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    MORONENE

     
    The 32,600 Maronene are located in the southeastern part of the island of Sulawesi, south of the Mekonga Mountains. Their language, which is called Moronene or Maronene, belongs to the Austronesian language family. Linguistically, the Maronene are closely related to the Tolaki. Little is known about the specific lifestyle and culture of the Maronene, but it is assumed that their way of life is very similar to that of their close neighbors, the Pancana, the Bingkokak, and the Muna. Sulawesi is an island with a coastline of about 3,500 miles. It consists mainly of four peninsulas separated by deep gulfs, with two of the peninsulas extending southward and two, northeastward. On the southern part of the island is one of Sulawesi's highest points, Mount Lompobatang, an extinct volcano reaching a height of 9,419 feet. Although the climate of the area is tropical, it is somewhat modified by elevation and the closeness of the sea. For the Maronene, maize grown in swiddens (land cleared by the "slash and burn" method of farming) is the staple crop, but sweet potatoes, sugarcane, vegetables, tobacco, and coffee are also grown. Scattered among the clearings are their homes, which are usually built on stilts. They are generally made of woven grasses and have very high roofs. Distinct social classes are still quite pronounced for most of the people groups in Sulawesi, with a higher noble class, a lower noble class, and a class of commoners. Each class usually has its own code of behavior, along with various customs and traditions. A region is typically divided into village territories, and rights to land use are administered by the village council. However, the council retains ultimate ownership of all the land. Maronene marriage customs require payments to the girl's family at the time of engagement and again at the wedding. The amount of the bride-price depends on the social rank of the young man. Prior to marriage, the groom is required to serve a probationary period with his prospective parents-in-law. To avoid this requirement, many young couples choose to elope. In the past, slaves and their descendants were not permitted to marry each other, though they could live together. Also, noble women did not marry commoners. Polygyny (having more than one wife) was common among some of the aristocracy, but is rarely found today. Presently, Indonesia has more than eight million farmers who do not own land. To those willing to move from overcrowded areas to less developed islands, the government offers free land, housing, and other assistance. Islam is the dominant religion in Indonesia today and is practiced by a majority of the population. Hinduism, widespread in the islands before the fourteenth century, is now practiced by only a small number of people, chiefly on the island of Bali. About 14% of Indonesians are Christians, primarily Protestant, and many Chinese follow Buddhist-Taoist teachings. Animism (belief that non-human objects have spirits) is followed by tribes in remote areas. Islam has been dominant since the 1600's, and the Maronene are virtually all Sunni Muslims. However, traditional beliefs are still very important to the Maronene, especially the belief in evil spirits.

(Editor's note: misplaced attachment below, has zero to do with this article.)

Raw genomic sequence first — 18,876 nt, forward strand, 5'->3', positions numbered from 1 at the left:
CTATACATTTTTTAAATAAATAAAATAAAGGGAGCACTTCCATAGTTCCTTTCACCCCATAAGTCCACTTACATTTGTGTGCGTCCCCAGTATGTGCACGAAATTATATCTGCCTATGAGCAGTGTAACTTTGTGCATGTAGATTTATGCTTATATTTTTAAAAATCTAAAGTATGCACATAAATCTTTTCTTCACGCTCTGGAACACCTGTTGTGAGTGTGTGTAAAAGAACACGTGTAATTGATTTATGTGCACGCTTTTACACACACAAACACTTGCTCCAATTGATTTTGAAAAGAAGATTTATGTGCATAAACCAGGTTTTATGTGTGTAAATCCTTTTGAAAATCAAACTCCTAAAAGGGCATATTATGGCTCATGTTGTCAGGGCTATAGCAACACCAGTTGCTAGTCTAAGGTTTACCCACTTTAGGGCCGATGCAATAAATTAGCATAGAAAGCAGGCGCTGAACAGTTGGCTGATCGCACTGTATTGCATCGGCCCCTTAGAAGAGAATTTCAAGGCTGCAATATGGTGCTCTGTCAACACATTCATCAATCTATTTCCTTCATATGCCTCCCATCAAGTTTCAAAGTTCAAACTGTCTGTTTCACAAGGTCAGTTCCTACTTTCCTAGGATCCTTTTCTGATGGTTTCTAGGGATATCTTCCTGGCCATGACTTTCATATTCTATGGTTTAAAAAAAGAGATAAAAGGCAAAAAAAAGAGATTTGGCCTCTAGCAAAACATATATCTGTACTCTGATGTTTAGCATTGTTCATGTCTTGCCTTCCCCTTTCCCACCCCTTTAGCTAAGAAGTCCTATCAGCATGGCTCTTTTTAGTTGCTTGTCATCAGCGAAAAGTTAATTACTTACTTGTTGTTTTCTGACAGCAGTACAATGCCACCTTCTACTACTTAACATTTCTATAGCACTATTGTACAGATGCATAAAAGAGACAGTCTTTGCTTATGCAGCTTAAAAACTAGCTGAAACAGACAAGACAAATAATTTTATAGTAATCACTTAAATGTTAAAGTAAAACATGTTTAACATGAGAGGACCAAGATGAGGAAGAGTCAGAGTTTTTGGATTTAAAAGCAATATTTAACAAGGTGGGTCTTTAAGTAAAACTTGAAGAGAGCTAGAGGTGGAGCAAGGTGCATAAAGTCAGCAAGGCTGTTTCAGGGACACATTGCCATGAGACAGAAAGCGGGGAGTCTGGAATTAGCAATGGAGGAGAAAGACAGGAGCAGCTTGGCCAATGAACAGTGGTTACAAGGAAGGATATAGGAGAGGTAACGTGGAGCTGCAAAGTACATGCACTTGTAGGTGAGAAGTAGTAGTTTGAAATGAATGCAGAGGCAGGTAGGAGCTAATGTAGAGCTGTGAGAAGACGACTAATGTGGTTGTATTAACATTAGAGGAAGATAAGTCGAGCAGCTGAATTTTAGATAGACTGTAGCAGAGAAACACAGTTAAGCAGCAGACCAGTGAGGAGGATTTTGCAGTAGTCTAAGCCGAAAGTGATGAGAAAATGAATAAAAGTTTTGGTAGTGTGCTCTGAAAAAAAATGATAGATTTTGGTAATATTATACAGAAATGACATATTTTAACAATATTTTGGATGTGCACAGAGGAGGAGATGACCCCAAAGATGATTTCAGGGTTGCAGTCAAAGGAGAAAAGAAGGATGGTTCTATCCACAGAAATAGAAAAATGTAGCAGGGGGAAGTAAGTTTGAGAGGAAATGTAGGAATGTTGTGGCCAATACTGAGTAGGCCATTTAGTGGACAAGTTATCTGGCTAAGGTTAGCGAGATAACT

Source: Joshua Project